SAN DIEGO — San Diego Gas & Electric Co. can raise electricity rates to recoup the $2 million cost of upgrading lines to Mexico, federal regulators said Wednesday.
But regulators said the utility must provide more information to resolve concerns expressed by California’s power regulators.
SDG&E can bill its 1.2 million customers for the expense plus a 13 percent return over 10 years, the Federal Energy Regulatory Commission ruled.
FERC said the order “helps protect consumers in the Western United States from supply disruptions and unreasonable rate increases by relieving transmission constraints.”
The money would be used to upgrade existing transmission lines linking California’s Imperial Valley with the La Rosita plant near Mexicali, Mexico.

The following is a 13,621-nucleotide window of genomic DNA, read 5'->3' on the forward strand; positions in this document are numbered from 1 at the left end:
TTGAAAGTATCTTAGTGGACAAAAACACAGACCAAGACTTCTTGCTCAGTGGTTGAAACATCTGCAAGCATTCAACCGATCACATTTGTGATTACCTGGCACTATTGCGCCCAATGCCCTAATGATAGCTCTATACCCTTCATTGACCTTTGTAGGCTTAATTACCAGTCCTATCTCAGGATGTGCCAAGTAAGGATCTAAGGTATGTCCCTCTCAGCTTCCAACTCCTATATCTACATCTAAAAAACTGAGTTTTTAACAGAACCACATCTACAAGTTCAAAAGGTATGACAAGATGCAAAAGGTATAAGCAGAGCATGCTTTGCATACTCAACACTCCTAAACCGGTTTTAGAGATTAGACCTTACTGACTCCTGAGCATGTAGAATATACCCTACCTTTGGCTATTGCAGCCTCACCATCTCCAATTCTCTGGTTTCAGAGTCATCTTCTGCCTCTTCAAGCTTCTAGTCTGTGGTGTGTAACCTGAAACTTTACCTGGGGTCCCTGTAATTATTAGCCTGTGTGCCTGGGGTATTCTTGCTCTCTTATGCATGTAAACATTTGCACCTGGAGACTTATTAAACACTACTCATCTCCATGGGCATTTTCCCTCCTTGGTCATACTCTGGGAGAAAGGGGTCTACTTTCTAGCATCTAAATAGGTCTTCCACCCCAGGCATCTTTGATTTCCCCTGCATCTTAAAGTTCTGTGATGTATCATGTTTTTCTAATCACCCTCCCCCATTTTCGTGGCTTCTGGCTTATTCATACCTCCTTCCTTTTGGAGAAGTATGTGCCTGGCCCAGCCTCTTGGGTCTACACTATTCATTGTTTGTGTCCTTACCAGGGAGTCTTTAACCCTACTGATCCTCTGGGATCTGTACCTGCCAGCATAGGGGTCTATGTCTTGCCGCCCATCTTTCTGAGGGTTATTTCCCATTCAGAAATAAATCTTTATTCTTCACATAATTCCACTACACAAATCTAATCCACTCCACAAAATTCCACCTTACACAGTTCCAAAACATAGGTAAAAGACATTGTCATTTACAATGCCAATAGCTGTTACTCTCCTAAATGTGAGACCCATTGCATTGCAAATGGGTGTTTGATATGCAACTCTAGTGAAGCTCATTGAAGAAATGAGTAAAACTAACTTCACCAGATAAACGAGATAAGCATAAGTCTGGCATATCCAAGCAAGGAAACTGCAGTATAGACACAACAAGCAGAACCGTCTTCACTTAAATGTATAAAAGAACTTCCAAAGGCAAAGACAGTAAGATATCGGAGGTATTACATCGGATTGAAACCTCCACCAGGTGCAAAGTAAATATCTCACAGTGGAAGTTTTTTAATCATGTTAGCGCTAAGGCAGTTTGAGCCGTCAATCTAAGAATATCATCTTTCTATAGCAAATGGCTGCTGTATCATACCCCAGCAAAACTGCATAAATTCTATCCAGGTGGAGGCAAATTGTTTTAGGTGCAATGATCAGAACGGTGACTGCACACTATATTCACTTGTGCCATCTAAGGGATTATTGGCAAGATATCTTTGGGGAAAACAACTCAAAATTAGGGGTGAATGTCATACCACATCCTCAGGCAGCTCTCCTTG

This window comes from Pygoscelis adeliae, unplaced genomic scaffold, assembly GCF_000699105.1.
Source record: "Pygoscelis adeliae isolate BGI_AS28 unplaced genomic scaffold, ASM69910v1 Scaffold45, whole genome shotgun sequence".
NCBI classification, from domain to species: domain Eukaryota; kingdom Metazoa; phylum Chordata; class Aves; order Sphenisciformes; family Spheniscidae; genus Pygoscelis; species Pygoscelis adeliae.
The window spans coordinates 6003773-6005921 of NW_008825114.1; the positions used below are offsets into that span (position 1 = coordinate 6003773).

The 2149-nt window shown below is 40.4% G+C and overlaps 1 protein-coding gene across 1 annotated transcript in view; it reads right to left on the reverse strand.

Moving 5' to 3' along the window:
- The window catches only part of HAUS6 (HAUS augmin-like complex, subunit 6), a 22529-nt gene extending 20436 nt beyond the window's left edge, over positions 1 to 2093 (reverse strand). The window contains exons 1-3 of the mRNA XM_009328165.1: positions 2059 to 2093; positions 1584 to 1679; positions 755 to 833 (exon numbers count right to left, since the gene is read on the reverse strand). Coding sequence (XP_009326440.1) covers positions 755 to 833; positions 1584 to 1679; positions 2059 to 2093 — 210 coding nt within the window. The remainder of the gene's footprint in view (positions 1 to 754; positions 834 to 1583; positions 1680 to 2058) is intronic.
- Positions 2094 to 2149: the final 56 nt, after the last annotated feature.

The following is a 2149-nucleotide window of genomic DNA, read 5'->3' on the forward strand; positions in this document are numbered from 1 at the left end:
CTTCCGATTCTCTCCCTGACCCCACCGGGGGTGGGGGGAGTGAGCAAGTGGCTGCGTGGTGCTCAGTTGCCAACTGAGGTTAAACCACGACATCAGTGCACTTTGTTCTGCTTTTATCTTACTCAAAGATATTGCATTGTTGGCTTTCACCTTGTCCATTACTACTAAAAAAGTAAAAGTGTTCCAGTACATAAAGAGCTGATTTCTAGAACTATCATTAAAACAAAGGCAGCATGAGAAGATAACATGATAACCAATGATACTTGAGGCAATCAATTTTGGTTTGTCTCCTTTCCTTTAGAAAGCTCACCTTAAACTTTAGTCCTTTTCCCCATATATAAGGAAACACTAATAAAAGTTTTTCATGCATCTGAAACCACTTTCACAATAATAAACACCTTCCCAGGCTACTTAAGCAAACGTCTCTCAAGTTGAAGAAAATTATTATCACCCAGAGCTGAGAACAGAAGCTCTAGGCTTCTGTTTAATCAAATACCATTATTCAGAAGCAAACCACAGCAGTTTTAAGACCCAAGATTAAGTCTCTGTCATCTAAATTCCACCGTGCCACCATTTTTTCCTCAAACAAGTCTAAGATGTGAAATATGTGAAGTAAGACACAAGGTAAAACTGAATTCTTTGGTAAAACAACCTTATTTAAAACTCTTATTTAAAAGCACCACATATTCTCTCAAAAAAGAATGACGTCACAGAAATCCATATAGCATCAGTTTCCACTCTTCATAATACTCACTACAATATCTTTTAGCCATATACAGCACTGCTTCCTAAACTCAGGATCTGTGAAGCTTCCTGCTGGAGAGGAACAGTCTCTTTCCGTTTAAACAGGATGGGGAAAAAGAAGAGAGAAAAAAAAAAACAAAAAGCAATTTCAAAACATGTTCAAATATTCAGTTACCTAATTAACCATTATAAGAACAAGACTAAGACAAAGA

SDG&E said the upgrade would allow the utility to import up to 900 megawatts of power across the border, up from its present capacity of 408 megawatts. A megawatt is enough power for 750 to 1,000 homes.
The utility proposed the upgrade shortly before the onset of California’s electricity crisis last year, but SDG&E accelerated its work on the project to help alleviate shortages of power.
The California Public Utilities Commission raised several concerns in a filing before the Federal Energy Regulatory Commission, which has jurisdiction over electric transmission lines.
The CPUC said SDG&E had not adequately documented the $2 million cost and may be overcharging customers for the costs of the transmission lines.
In its order, FERC demanded SDG&E provide further documentation within 15 days to explain its project costs and resulting charges.